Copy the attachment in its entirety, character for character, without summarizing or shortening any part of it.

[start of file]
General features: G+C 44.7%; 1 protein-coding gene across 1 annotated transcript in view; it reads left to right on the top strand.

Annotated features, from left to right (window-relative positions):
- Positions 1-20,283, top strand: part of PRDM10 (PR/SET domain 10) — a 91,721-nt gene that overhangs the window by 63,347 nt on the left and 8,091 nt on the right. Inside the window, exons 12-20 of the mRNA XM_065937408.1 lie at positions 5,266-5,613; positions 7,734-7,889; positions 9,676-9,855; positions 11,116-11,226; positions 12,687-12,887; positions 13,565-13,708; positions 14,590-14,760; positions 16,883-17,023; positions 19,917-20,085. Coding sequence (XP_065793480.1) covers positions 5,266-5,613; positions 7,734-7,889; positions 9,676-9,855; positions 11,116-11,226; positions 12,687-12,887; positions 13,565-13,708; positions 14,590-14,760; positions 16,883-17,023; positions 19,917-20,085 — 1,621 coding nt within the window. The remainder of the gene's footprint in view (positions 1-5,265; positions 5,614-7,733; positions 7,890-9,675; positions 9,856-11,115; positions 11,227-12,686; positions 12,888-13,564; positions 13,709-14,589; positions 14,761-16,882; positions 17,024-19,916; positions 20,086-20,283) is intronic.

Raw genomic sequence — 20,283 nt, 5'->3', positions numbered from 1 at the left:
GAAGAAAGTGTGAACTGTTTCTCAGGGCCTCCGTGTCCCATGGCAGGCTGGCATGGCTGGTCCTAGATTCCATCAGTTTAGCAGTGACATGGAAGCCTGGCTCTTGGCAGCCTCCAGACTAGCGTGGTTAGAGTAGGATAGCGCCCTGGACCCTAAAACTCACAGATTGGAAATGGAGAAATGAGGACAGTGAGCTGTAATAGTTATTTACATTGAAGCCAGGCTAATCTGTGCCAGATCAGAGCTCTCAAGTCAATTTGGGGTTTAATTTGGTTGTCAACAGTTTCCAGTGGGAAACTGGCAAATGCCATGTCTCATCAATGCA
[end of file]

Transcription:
General features: G+C 44.7%; 1 protein-coding gene across 1 annotated transcript in view; it reads left to right on the top strand.

Annotated features, from left to right (window-relative positions):
- Positions 1-20,283, top strand: part of PRDM10 (PR/SET domain 10) — a 91,721-nt gene that overhangs the window by 63,347 nt on the left and 8,091 nt on the right. Inside the window, exons 12-20 of the mRNA XM_065937408.1 lie at positions 5,266-5,613; positions 7,734-7,889; positions 9,676-9,855; positions 11,116-11,226; positions 12,687-12,887; positions 13,565-13,708; positions 14,590-14,760; positions 16,883-17,023; positions 19,917-20,085. Coding sequence (XP_065793480.1) covers positions 5,266-5,613; positions 7,734-7,889; positions 9,676-9,855; positions 11,116-11,226; positions 12,687-12,887; positions 13,565-13,708; positions 14,590-14,760; positions 16,883-17,023; positions 19,917-20,085 — 1,621 coding nt within the window. The remainder of the gene's footprint in view (positions 1-5,265; positions 5,614-7,733; positions 7,890-9,675; positions 9,856-11,115; positions 11,227-12,686; positions 12,888-13,564; positions 13,709-14,589; positions 14,761-16,882; positions 17,024-19,916; positions 20,086-20,283) is intronic.

Raw genomic sequence — 20,283 nt, 5'->3', positions numbered from 1 at the left:
GAAGAAAGTGTGAACTGTTTCTCAGGGCCTCCGTGTCCCATGGCAGGCTGGCATGGCTGGTCCTAGATTCCATCAGTTTAGCAGTGACATGGAAGCCTGGCTCTTGGCAGCCTCCAGACTAGCGTGGTTAGAGTAGGATAGCGCCCTGGACCCTAAAACTCACAGATTGGAAATGGAGAAATGAGGACAGTGAGCTGTAATAGTTATTTACATTGAAGCCAGGCTAATCTGTGCCAGATCAGAGCTCTCAAGTCAATTTGGGGTTTAATTTGGTTGTCAACAGTTTCCAGTGGGAAACTGGCAAATGCCATGTCTCATCAATGCA